The Real Deal New York

Top NYC landlords cut rents to draw tenants

At roughly 50 percent, Durst leads Midtown’s top landlords with most dramatic cuts

February 03, 2010 05:01PM
By Adam Pincus

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Chart clarification: While CBRE data puts Durst’s portfolio at 7.2 million square feet, a Durst spokesperson later said that figure is actually 9 million.

Asking rents plunged for some of Midtown’s top landlords last year as they competed for the few tenants searching for space in a weak leasing market, but their reductions helped keep their vacancy rates below the market average, experts said.

The family-owned Durst Organization dropped its asking rents to $60.82 per square foot in November 2009 from $113.15 per square foot in August 2008, near the pricing peak of the leasing market, according to the most recent data available on Midtown’s top 10 landlords from commercial services firm CB Richard Ellis.

The Real Deal compared data from August 2008 to November 2009 for the top 10 landlords in Midtown ranked by square feet owned.

The 46 percent decline was the steepest among Midtown’s top 10 landlords, who control 93 million square feet, or about 41 percent of the market.

Landlord and tenant leasing broker Cynthia Wasserberger, a managing director at commercial firm Jones Lang LaSalle said the landlords cut prices to attract tenants and keep their buildings filled.

“I think all the landlords got aggressive. They were pretty swift in their decision to respond to the market,” Wasserberger said.

The dramatic response by Midtown’s leading office building owners to cut their asking rents by as much as 46 percent in 15 months reveals the breadth and intensity of the market slide. The average decline among the landlords was 30 percent, to $60.88 per square foot.

During the same period, the average direct asking rent for all of Midtown’s property owners declined by 33 percent to $59.90 per foot in November 2009 from $89.44 per square foot in August 2008, CBRE data reveals.

On the other hand, several of Midtown’s top landlords barely budged in their asking rents, such as Fisher Brothers and Rudin Management, the figures show.

But at the same time, the statistics reveal the relative strength of these property owners to keep their buildings occupied. The top landlords had a lower availability rate in Midtown of 7.9 percent compared to the overall average, which reached 10.3 percent in November last year, the data shows.

The greatest increase in availability among the top 10 firms between August 2008 and November 2009 was in the Rudin Management portfolio, which rose steeply from the lowest availability rate of .4 percent to the fourth highest availability rate, of 8.8 percent.

One of Rudin’s Midtown properties, 345 Park Avenue between 51st and 52nd streets, has an availability rate of 18 percent, data from CoStar Group shows.

The only portfolio to see things improve in both availability and vacancy rates was W&H Properties, the landlord for the Empire State Building at 350 Fifth Avenue and 60 East 42nd Street, two buildings that have been aggressively marketed over the past year.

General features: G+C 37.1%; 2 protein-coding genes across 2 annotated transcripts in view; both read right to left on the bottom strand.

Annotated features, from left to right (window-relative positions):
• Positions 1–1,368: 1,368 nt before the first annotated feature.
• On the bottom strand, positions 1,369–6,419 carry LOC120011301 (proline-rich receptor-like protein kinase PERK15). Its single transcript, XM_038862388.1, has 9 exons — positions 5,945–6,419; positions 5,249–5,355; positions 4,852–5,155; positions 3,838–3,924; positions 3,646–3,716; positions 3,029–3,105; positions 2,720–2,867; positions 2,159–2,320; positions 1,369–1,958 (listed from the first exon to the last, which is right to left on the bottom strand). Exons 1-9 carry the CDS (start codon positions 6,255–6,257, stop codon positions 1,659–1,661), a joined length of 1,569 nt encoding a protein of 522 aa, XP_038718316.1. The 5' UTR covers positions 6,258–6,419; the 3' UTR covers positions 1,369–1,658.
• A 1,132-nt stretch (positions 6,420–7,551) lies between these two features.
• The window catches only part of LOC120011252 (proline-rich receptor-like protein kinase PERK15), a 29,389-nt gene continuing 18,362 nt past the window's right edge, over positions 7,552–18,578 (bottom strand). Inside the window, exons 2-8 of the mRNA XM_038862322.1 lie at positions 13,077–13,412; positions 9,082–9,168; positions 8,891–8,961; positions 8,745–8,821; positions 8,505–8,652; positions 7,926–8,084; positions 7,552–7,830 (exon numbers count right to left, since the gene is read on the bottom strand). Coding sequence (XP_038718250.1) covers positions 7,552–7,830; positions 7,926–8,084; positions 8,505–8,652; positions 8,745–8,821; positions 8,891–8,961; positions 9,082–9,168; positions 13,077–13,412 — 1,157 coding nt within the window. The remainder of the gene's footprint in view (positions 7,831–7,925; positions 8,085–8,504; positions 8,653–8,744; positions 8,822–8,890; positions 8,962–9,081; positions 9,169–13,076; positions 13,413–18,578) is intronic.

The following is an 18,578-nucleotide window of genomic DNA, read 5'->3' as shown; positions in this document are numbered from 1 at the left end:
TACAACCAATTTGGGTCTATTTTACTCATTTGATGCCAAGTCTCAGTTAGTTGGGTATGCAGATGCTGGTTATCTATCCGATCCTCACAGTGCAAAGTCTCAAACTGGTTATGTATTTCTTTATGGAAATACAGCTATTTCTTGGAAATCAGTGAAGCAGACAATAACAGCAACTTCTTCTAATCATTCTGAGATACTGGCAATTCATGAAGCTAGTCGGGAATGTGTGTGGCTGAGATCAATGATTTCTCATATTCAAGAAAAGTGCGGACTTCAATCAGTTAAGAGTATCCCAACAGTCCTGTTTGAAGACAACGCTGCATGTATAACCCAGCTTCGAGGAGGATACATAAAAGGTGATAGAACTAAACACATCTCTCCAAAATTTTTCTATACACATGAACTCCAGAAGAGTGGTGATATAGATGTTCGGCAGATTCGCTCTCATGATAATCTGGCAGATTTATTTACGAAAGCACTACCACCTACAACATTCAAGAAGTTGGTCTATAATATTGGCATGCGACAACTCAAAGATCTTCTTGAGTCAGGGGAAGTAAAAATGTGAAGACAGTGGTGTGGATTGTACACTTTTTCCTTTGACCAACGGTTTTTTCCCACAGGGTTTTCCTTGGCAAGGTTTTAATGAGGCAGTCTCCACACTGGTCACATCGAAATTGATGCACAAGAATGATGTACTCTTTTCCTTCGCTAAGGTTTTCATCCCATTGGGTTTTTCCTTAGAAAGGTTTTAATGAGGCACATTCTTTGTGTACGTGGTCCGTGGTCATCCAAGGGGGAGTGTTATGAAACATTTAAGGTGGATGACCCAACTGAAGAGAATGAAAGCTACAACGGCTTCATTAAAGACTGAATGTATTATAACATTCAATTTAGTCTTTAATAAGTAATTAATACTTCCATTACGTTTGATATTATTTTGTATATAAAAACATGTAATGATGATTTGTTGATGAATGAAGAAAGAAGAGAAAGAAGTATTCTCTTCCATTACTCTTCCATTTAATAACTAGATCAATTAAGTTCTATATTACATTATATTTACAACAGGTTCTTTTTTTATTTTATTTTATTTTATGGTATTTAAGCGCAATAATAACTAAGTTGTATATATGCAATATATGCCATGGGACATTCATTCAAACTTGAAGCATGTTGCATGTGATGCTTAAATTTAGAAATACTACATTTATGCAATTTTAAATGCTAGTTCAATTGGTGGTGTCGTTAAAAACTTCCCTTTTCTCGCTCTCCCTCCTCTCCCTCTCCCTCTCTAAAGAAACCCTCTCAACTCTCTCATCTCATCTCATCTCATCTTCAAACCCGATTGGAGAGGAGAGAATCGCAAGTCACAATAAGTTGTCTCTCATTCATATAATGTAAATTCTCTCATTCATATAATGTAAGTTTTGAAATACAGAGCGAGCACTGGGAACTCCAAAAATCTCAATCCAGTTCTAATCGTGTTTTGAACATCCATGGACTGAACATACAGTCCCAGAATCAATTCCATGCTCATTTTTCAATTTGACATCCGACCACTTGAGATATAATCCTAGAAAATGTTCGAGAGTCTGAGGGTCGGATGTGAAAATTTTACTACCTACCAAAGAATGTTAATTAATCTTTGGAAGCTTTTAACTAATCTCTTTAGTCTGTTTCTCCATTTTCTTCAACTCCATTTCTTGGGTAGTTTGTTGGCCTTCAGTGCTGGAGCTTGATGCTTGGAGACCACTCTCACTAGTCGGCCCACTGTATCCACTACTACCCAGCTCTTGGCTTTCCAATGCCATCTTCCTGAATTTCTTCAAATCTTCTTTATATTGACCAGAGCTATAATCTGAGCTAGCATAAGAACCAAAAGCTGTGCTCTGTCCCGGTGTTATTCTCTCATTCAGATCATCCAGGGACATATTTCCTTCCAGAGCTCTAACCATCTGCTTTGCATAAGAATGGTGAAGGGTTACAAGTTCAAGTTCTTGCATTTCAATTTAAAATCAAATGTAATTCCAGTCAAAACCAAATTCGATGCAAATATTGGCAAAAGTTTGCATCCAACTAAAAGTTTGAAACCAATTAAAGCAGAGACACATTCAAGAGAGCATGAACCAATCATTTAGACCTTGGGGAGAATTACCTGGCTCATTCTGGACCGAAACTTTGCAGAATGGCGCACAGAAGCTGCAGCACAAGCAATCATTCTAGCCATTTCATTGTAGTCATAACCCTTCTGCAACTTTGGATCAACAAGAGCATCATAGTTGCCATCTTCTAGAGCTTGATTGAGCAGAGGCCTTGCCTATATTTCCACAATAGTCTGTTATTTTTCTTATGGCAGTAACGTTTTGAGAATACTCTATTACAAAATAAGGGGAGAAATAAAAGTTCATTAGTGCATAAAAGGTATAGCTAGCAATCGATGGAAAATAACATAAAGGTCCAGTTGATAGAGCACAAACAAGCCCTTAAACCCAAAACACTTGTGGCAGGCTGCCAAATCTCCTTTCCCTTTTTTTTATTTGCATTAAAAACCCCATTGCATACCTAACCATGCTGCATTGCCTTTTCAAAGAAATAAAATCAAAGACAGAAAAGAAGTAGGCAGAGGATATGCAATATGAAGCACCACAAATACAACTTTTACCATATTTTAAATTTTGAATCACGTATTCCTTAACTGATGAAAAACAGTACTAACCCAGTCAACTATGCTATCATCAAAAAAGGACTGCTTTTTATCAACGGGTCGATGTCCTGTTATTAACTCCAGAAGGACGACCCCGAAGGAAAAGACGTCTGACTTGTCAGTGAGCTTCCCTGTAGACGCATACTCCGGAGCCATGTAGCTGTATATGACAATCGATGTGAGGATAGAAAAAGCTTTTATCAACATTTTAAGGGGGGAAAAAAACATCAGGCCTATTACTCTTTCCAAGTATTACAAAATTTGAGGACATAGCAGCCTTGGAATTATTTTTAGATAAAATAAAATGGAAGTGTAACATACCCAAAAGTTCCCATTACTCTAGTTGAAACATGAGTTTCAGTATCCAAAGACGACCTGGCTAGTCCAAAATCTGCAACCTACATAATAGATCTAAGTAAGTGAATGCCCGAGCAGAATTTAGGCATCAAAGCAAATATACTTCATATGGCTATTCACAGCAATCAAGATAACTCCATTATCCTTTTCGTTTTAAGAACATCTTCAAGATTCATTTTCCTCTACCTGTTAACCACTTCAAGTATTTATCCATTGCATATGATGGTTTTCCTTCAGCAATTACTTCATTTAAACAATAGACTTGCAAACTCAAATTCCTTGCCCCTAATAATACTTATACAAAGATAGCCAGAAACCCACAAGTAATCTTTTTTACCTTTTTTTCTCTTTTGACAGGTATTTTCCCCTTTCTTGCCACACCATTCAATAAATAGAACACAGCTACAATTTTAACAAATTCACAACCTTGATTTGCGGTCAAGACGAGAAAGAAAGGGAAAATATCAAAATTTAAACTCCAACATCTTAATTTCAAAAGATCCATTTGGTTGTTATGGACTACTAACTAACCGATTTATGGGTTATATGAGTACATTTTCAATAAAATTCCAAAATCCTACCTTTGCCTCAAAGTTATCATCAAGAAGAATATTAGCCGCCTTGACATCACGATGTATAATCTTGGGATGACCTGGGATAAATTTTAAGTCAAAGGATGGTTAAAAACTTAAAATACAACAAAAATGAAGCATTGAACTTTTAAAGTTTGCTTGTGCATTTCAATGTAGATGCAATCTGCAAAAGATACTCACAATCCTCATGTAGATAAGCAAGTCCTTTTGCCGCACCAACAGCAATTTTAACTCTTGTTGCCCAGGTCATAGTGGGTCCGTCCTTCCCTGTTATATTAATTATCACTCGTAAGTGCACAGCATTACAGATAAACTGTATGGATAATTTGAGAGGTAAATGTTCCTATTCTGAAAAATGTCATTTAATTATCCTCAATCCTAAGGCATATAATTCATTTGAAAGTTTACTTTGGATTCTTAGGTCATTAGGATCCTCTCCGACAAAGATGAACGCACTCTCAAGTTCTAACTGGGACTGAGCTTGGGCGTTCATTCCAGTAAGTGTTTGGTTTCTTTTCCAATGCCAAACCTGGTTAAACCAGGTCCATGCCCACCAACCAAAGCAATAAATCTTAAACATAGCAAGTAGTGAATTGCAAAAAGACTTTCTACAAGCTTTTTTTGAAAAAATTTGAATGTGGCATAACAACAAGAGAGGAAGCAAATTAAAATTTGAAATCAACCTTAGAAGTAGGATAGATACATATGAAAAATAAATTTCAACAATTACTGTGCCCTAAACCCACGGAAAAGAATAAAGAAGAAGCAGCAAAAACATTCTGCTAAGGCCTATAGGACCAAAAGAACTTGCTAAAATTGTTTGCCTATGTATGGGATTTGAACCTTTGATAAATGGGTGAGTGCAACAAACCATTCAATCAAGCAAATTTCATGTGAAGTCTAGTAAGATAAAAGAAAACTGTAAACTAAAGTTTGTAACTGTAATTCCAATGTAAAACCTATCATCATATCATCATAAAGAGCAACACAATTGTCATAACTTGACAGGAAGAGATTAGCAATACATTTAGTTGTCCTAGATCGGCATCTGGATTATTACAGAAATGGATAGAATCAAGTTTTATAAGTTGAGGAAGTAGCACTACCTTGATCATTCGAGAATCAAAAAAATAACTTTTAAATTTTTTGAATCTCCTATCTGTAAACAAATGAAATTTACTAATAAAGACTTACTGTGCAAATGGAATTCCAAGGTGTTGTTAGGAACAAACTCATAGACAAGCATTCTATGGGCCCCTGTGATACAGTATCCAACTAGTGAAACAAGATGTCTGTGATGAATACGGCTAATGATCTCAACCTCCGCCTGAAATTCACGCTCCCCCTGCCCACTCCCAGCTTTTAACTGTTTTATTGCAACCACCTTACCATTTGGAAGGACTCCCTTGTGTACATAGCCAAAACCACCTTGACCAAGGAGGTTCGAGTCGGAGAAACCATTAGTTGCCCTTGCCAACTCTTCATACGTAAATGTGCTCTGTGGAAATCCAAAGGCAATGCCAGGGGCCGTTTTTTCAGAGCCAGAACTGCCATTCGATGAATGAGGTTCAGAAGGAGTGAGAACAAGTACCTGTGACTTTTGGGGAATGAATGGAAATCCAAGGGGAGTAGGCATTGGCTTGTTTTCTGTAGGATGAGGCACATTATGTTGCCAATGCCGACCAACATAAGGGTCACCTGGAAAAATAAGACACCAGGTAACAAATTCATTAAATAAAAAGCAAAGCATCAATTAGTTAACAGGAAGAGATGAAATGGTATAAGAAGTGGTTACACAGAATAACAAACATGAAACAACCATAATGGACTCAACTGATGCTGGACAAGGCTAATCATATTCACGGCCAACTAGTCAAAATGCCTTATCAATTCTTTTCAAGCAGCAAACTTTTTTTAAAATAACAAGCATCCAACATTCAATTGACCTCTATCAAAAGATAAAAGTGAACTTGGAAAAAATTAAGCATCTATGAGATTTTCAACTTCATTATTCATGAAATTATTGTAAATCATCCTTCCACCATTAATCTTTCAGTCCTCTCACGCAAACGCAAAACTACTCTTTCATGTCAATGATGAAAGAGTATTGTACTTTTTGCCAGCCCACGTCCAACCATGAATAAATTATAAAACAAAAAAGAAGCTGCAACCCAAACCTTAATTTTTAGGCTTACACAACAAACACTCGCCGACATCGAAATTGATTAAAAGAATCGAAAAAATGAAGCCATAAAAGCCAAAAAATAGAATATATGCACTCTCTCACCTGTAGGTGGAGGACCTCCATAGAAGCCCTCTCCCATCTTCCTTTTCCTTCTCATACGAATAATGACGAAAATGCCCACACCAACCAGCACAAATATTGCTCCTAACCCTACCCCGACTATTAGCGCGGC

The availability rate for W&H Properties dropped to 16.7 percent in November from 19 percent in 2008. The company, through a spokesperson, disputed the total square feet in CBRE figures, saying it had more than 8 million square feet in Midtown in the nine properties, not 6.9 million, as the chart above shows.

David Hoffman, executive managing director of Colliers ABR, to be renamed Cassidy Turley next month, cautioned that asking rents may not tell the whole story, in part because landlords are not publishing the asking rents and because final accepted rents may be far lower.

For example, while Fisher Brothers did not lower its asking rent of $86.69 per square foot between August 2008 and November 2009, the company did lower rents to meet the market in deals, Hoffman said.

“I know they have been very competitive in retaining existing tenants and procuring new ones,” he said.

Jordan Barowitz, a spokesperson for Durst, said it was unfair to compare asking rents from 2008 with those of 2009.

“It’s an apple to oranges comparison. Last year we had higher-rent space on the market than we do this year,” he said in an e-mail. “In addition, our vacancy rate crept up by .6 percent to 3.3 percent, meaning that all of these numbers are virtually meaningless as they represent a tiny fraction of our portfolio.”

The real estate investment trust SL Green Realty, Manhattan’s largest commercial landlord, cut its asking rents by 25 percent from August 2008 to November 2009, while its portfolio’s availability rate rose to 9.4 percent from 6.1 percent, the figures show.

A company spokesperson said in an e-mail that the REIT initiated rent cuts before other commercial entities did so.

“SL Green began dropping rents in 2008 in advance of the market. We think rents have largely stabilized now and expect to see concessions tighten as 2010 goes on,” a company spokesperson said in an e-mail.

Have a tip? Contact Adam Pincus at ap@therealdeal.com.

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